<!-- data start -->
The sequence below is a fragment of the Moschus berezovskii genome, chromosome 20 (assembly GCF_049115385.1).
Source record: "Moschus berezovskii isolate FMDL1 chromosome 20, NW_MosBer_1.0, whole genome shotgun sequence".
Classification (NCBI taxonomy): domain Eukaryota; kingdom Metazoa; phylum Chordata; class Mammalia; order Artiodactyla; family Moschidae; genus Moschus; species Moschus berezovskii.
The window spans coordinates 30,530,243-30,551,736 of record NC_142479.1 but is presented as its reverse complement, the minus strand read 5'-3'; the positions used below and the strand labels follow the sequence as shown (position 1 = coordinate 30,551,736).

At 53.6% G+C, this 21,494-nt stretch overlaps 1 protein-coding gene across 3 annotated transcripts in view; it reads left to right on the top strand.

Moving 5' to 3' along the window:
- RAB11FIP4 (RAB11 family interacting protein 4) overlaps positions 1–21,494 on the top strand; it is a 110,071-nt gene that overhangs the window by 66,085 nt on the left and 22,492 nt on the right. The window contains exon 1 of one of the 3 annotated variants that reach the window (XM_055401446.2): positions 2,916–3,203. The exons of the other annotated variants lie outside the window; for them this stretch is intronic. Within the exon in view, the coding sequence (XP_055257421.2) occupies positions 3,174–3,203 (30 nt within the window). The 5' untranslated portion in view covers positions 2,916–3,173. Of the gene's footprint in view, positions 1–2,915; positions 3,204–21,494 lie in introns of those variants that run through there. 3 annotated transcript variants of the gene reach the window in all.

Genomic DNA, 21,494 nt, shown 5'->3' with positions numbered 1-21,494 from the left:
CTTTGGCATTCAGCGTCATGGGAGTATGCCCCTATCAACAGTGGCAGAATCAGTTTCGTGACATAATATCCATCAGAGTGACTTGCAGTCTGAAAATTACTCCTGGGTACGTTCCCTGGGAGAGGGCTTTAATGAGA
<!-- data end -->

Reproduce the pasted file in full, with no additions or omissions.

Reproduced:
The sequence below is a fragment of the Moschus berezovskii genome, chromosome 20 (assembly GCF_049115385.1).
Source record: "Moschus berezovskii isolate FMDL1 chromosome 20, NW_MosBer_1.0, whole genome shotgun sequence".
Classification (NCBI taxonomy): domain Eukaryota; kingdom Metazoa; phylum Chordata; class Mammalia; order Artiodactyla; family Moschidae; genus Moschus; species Moschus berezovskii.
The window spans coordinates 30,530,243-30,551,736 of record NC_142479.1 but is presented as its reverse complement, the minus strand read 5'-3'; the positions used below and the strand labels follow the sequence as shown (position 1 = coordinate 30,551,736).

At 53.6% G+C, this 21,494-nt stretch overlaps 1 protein-coding gene across 3 annotated transcripts in view; it reads left to right on the top strand.

Moving 5' to 3' along the window:
- RAB11FIP4 (RAB11 family interacting protein 4) overlaps positions 1–21,494 on the top strand; it is a 110,071-nt gene that overhangs the window by 66,085 nt on the left and 22,492 nt on the right. The window contains exon 1 of one of the 3 annotated variants that reach the window (XM_055401446.2): positions 2,916–3,203. The exons of the other annotated variants lie outside the window; for them this stretch is intronic. Within the exon in view, the coding sequence (XP_055257421.2) occupies positions 3,174–3,203 (30 nt within the window). The 5' untranslated portion in view covers positions 2,916–3,173. Of the gene's footprint in view, positions 1–2,915; positions 3,204–21,494 lie in introns of those variants that run through there. 3 annotated transcript variants of the gene reach the window in all.

Genomic DNA, 21,494 nt, shown 5'->3' with positions numbered 1-21,494 from the left:
CTTTGGCATTCAGCGTCATGGGAGTATGCCCCTATCAACAGTGGCAGAATCAGTTTCGTGACATAATATCCATCAGAGTGACTTGCAGTCTGAAAATTACTCCTGGGTACGTTCCCTGGGAGAGGGCTTTAATGAGA